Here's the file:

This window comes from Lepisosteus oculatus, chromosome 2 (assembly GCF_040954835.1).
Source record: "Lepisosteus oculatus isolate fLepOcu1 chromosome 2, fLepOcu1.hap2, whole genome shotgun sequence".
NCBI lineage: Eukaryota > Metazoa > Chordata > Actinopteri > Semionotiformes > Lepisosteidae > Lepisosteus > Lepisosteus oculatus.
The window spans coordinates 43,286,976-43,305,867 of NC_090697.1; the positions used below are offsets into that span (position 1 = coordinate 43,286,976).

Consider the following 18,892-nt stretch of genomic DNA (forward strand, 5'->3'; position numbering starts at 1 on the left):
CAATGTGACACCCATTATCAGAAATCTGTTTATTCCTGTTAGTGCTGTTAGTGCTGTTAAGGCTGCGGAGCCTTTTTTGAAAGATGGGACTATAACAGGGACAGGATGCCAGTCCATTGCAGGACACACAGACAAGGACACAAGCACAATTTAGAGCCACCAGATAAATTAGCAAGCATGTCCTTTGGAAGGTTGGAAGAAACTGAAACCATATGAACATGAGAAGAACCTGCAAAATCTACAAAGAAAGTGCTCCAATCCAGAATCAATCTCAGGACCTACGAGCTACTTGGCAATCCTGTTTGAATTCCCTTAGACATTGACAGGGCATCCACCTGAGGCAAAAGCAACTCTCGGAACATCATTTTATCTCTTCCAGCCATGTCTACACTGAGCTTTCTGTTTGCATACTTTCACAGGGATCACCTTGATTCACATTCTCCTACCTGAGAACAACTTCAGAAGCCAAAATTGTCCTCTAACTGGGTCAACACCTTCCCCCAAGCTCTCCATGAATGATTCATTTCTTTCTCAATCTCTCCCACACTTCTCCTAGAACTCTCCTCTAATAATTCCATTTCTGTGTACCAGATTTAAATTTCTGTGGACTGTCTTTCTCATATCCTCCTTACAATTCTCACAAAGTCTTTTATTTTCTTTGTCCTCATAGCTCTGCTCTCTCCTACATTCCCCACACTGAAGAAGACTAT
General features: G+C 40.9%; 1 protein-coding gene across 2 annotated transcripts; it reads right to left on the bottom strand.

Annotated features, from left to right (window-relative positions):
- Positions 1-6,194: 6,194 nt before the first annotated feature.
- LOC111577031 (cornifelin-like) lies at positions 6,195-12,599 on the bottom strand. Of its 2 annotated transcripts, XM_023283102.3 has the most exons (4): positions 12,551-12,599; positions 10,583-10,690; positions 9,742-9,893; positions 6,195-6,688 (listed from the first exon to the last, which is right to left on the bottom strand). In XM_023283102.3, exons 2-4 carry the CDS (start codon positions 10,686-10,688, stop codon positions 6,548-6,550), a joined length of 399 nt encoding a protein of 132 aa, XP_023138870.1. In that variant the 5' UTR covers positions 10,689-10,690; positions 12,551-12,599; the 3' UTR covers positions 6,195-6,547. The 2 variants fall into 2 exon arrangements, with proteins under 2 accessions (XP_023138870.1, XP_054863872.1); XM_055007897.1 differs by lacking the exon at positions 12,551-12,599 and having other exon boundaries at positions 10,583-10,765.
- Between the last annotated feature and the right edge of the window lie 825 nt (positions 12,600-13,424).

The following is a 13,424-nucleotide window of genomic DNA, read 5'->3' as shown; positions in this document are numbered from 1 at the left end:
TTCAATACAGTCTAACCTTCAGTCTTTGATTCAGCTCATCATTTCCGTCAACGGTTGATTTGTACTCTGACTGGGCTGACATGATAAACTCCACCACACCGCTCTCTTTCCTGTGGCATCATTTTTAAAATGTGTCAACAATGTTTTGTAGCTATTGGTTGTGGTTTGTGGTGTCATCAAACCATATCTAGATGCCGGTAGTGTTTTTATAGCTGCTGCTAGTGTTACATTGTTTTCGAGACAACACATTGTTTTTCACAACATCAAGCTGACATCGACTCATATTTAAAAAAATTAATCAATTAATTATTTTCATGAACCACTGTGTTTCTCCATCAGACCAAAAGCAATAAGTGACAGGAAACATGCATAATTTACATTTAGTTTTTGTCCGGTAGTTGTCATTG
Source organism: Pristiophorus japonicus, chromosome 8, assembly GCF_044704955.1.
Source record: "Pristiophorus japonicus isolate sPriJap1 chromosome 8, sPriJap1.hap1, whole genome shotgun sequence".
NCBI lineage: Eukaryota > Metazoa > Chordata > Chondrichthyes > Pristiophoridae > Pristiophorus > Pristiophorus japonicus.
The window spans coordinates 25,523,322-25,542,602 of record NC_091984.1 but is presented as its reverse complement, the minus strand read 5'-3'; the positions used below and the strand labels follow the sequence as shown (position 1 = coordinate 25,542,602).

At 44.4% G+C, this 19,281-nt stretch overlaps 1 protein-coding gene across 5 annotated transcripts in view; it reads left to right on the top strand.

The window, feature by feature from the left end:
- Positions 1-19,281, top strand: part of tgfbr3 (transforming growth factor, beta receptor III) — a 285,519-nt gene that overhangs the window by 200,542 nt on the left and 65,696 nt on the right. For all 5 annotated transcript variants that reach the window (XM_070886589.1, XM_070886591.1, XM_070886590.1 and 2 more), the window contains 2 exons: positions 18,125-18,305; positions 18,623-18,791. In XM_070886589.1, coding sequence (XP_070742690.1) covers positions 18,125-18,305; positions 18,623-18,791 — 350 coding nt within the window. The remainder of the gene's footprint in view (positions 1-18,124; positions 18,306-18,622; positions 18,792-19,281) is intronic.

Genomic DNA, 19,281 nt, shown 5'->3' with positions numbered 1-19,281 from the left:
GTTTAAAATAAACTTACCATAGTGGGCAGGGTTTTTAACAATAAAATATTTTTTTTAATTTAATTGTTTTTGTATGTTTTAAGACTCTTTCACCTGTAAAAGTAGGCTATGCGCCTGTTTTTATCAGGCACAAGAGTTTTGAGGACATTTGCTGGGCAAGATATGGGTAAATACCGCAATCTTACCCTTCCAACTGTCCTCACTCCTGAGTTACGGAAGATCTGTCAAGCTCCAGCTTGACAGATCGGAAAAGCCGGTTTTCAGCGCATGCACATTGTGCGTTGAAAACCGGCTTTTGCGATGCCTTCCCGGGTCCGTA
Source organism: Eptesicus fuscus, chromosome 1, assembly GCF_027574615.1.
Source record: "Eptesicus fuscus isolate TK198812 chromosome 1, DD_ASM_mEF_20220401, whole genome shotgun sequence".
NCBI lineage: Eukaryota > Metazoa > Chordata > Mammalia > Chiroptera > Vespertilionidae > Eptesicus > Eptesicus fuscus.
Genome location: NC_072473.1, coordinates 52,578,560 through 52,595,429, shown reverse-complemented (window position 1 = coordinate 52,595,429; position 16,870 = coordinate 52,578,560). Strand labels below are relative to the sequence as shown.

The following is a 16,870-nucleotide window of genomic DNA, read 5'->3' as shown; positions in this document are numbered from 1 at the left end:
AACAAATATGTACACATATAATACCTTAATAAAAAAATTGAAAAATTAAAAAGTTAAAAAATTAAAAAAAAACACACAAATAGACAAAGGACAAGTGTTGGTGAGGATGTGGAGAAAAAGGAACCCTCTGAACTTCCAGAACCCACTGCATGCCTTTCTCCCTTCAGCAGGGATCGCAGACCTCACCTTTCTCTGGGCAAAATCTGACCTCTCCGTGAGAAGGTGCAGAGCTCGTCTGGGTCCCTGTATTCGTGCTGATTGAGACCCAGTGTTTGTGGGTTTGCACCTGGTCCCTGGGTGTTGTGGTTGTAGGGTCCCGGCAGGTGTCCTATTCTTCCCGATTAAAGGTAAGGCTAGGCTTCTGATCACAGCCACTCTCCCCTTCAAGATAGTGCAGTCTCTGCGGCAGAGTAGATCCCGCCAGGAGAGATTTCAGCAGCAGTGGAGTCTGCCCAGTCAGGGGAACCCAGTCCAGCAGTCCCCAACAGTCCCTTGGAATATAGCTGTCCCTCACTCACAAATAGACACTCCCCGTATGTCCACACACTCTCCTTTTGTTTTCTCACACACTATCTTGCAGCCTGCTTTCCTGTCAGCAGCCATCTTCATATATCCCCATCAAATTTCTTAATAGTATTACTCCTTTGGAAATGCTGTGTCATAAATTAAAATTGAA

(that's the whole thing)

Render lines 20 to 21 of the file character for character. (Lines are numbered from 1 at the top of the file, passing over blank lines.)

- Positions 1-19,281, top strand: part of tgfbr3 (transforming growth factor, beta receptor III) — a 285,519-nt gene that overhangs the window by 200,542 nt on the left and 65,696 nt on the right. For all 5 annotated transcript variants that reach the window (XM_070886589.1, XM_070886591.1, XM_070886590.1 and 2 more), the window contains 2 exons: positions 18,125-18,305; positions 18,623-18,791. In XM_070886589.1, coding sequence (XP_070742690.1) covers positions 18,125-18,305; positions 18,623-18,791 — 350 coding nt within the window. The remainder of the gene's footprint in view (positions 1-18,124; positions 18,306-18,622; positions 18,792-19,281) is intronic.

Genomic DNA, 19,281 nt, shown 5'->3' with positions numbered 1-19,281 from the left: